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An adult male anhinga in breeding plumage drying his wings in the Florida Everglades near Homestead. Because anhingas don't have the oil glands found in other aquatic birds like ducks, gulls, swans, etc, when they come out of the water, they will need to dry their wings in order to fly. The advantage of not having this seeming important oil so essential to buoyancy is that when underwater, the anhinga becomes an extremely fast and agile swimmer and a very efficient fish hunter. Throughout the Gulf Coast, this is a very typical sight: an anhinga perched above water,  wings spread drying in the wind and heat.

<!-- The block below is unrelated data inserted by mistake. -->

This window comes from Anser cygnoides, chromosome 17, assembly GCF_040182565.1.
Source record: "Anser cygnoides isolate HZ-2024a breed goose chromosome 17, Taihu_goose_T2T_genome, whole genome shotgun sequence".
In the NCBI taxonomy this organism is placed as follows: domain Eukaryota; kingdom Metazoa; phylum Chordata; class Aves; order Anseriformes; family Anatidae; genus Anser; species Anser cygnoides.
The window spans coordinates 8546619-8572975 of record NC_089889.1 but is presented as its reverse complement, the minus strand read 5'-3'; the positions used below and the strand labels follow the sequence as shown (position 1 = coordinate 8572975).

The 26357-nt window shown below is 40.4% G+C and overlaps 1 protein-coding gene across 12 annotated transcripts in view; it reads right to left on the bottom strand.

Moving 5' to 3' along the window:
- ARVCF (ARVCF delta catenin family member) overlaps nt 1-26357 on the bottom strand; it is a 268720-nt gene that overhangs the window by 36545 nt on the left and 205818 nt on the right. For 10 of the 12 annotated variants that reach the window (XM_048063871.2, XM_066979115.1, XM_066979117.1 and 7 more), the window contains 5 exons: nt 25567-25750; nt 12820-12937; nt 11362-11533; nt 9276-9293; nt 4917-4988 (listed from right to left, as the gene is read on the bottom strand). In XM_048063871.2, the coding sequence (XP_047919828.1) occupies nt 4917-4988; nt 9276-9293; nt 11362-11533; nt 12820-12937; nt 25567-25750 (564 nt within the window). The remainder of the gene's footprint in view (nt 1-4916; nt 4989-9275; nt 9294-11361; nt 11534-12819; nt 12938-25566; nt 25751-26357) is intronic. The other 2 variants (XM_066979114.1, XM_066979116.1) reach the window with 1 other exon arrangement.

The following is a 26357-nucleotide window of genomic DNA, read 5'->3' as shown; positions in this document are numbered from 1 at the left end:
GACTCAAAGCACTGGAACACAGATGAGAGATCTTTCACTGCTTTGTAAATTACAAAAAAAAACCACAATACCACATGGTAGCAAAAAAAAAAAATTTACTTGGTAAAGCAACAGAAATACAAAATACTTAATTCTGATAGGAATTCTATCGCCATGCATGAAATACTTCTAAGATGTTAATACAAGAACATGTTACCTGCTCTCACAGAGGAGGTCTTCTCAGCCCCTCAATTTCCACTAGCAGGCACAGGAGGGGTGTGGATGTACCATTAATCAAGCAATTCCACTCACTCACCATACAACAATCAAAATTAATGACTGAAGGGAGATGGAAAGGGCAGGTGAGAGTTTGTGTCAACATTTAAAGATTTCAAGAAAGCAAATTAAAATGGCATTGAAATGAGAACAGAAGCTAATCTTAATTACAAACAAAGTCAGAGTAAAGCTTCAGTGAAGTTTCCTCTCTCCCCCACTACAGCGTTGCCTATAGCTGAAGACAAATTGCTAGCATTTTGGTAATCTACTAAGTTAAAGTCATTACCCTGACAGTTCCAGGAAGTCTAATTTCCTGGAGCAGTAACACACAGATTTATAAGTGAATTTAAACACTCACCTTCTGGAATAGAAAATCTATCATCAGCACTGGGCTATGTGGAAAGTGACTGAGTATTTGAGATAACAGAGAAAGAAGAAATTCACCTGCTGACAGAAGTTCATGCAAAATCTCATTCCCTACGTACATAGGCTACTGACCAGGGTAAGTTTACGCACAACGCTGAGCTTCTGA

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An adult male anhinga in breeding plumage drying his wings in the Florida Everglades near Homestead. Because anhingas don't have the oil glands found in other aquatic birds like ducks, gulls, swans, etc, when they come out of the water, they will need to dry their wings in order to fly. The advantage of not having this seeming important oil so essential to buoyancy is that when underwater, the anhinga becomes an extremely fast and agile swimmer and a very efficient fish hunter. Throughout the...
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